In 1996, the national Department of Water Affairs and Forestry, by way of its Western Cape Systems Analysis, provided a new target to have the Cape Flats scheme operational by 2005. It found that the Cape Flats Aquifer remained a viable resource because on the order of 15 to 20 Mm3 could be abstracted annually at a very favorable unit cost of US$ 0.03/m3 (Wright and Conrad, 1995). Again, there was no response from the City of Cape Town. By 2005, further studies found that the Cape Flats groundwater resource had deteriorated over the past decades and was now non-potable in certain areas, with varying degrees of contamination. The deterioration was due to a combination of pesticides and fertilizers from agricultural practices, wastewater treatment plants, numerous waste disposal sites, informal settlements, unlined or leaking canals and leaking sewer pipes. Removal of sand dunes and encroachment of urban development, in particular informal settlements, into low-lying wetland areas had resulted in flooding every winter, now enhanced by the urban recharge and elevated groundwater levels. Also, periodic phytoplankton blooms along the False Bay coastline had been worsening, impacting the marine and beach ecosystems (Adelana and Xu, 2006; Hay, et al., 2015; Mauck, 2017).

A follow-on study commissioned by the Department of Water Affairs to develop an urban aquifer management approach for the City of Cape Town recommended a set of multiple solutions that could run simultaneously. In the short term, non-potable groundwater should be supplied to small scale users for irrigation such as schools, sports fields, parks and community gardens. While this would provide some benefit from the aquifer, the immediate solution was to systematically reduce and limit contamination to the aquifer. Bioremediation was seen as a potential method to remediate the aquifer by using natural or man-made wetlands and vleis (marshes) for this purpose. Large-scale bulk supply in the medium term could be accomplished by combining artificial recharge and abstraction. An additional benefit of artificial recharge and abstraction would be the remediation of the aquifer. By recharging the aquifer with good quality water, it would be circulated, ultimately diluting and cleaning the contaminated groundwater in the aquifer (Hay et al., 2015).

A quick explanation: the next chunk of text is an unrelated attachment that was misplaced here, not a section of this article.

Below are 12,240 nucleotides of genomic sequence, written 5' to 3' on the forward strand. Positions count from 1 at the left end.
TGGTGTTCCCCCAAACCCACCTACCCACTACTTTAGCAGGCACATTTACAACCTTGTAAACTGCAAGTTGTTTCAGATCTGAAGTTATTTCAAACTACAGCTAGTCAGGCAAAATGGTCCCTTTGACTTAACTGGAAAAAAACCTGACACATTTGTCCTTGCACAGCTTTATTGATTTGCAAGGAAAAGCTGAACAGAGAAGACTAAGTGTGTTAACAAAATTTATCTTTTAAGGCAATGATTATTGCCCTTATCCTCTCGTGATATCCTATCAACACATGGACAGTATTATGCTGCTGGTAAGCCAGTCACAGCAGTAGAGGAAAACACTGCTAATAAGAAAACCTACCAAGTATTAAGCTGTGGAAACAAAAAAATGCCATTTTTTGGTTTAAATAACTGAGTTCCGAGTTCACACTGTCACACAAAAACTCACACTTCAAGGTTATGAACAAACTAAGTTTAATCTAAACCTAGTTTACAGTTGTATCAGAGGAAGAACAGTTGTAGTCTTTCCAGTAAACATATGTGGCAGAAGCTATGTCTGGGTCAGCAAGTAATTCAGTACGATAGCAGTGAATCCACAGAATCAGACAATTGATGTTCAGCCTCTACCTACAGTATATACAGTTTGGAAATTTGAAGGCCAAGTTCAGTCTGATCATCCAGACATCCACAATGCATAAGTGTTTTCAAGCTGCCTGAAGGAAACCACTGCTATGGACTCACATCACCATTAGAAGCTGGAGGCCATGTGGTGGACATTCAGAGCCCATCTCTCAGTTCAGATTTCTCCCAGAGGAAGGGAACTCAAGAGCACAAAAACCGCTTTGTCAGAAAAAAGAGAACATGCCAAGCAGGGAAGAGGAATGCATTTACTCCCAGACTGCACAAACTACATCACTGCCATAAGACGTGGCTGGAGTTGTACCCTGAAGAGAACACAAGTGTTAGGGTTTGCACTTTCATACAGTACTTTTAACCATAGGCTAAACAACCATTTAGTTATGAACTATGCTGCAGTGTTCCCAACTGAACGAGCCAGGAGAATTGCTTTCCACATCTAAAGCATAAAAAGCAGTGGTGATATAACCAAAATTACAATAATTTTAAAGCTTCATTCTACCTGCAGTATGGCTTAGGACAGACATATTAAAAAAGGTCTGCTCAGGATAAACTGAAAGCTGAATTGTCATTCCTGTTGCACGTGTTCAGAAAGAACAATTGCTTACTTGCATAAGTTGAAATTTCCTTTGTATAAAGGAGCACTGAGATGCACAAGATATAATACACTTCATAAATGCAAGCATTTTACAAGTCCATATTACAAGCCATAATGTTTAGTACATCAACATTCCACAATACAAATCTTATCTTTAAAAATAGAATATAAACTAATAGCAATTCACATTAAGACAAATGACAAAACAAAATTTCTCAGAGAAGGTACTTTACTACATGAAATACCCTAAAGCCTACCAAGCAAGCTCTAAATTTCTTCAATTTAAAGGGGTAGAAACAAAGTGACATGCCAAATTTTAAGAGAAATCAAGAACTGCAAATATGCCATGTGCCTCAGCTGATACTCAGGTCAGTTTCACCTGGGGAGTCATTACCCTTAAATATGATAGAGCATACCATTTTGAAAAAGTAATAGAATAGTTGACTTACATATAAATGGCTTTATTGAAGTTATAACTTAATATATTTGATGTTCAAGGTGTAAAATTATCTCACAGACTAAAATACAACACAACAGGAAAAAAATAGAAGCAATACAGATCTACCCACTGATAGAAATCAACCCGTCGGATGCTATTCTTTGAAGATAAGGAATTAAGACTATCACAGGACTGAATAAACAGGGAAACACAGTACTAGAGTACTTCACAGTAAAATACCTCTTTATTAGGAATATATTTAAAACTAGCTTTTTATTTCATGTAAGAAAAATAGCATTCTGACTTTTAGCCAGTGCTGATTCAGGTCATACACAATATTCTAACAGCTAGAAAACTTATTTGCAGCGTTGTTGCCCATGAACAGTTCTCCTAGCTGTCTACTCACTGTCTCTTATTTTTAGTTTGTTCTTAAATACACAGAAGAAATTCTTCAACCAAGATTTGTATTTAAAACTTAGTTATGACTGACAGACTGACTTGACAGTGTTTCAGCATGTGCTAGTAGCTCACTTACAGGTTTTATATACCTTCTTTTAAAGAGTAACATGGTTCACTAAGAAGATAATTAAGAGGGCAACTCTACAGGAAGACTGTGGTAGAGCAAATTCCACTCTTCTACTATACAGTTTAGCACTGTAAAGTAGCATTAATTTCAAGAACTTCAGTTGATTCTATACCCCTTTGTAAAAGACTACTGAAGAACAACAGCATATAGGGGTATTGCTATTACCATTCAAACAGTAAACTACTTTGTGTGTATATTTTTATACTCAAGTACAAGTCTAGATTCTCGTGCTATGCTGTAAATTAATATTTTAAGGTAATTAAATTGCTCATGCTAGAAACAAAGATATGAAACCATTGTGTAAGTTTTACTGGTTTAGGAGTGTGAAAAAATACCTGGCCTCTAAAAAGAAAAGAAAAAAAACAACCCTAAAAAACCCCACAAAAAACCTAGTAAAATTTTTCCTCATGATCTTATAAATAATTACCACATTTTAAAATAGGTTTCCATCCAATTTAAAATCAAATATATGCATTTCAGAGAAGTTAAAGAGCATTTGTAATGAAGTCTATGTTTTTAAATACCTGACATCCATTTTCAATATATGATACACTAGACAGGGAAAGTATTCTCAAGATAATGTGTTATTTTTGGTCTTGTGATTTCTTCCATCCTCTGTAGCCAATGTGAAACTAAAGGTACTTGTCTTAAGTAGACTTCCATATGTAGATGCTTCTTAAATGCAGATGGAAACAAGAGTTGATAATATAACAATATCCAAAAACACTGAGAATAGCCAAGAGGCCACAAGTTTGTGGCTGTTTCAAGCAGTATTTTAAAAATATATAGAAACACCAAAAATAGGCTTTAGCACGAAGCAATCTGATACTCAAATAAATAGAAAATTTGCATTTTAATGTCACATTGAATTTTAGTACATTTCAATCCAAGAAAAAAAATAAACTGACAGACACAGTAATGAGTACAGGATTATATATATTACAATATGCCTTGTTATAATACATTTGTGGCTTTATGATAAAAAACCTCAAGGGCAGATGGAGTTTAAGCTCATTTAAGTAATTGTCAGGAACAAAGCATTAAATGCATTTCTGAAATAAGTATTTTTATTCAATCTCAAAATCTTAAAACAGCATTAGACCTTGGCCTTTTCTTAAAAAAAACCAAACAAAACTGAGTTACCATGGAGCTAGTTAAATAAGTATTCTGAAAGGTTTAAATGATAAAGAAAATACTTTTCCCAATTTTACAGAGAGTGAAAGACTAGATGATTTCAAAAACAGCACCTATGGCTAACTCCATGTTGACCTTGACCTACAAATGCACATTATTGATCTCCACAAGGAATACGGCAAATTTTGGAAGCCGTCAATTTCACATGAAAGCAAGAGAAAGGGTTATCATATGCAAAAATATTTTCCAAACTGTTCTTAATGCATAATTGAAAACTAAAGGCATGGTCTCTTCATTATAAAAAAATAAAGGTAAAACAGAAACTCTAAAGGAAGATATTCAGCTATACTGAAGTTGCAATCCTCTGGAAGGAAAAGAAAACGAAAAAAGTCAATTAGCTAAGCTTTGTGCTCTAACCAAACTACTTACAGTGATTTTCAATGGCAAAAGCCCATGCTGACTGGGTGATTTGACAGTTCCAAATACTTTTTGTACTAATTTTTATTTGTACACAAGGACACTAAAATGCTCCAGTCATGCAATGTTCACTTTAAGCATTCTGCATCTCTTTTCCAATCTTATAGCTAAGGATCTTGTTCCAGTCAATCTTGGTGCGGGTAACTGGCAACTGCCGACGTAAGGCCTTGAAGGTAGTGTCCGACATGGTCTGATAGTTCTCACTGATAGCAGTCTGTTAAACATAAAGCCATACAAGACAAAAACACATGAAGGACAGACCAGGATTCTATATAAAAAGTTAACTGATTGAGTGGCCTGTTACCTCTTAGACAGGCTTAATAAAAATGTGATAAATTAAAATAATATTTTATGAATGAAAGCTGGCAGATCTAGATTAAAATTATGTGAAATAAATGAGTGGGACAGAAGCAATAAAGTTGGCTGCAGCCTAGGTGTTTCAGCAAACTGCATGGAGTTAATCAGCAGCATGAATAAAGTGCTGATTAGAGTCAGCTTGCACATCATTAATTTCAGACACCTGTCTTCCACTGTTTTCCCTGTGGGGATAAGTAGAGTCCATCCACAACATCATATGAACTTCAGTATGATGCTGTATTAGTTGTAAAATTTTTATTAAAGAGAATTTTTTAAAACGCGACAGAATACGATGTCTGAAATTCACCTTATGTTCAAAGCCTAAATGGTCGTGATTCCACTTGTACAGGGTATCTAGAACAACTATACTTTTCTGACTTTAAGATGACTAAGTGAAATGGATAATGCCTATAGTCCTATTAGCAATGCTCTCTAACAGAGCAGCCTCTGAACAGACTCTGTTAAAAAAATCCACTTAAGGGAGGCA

Practical steps from the City of Cape Town only resulted after Cape Town experienced an especially severe drought from 2017 to 2018 (the worst in over 100 years) after several years of low rainfall. To manage the drought, the city prioritized reducing demand for water and then rationed the remaining water stored in the supply system. It introduced increasingly strict water restrictions as the water shortage became progressively more acute. At the same time, water supply augmentation contingencies were assessed – a combination of groundwater abstraction, water reuse and desalination. Particular mention was made of the need to recharge the Cape Flats Aquifer with treated wastewater and stormwater. The city’s recent Water Strategy aims to take a more holistic approach to water management and sets out five commitments, namely (City of Cape Town, 2019):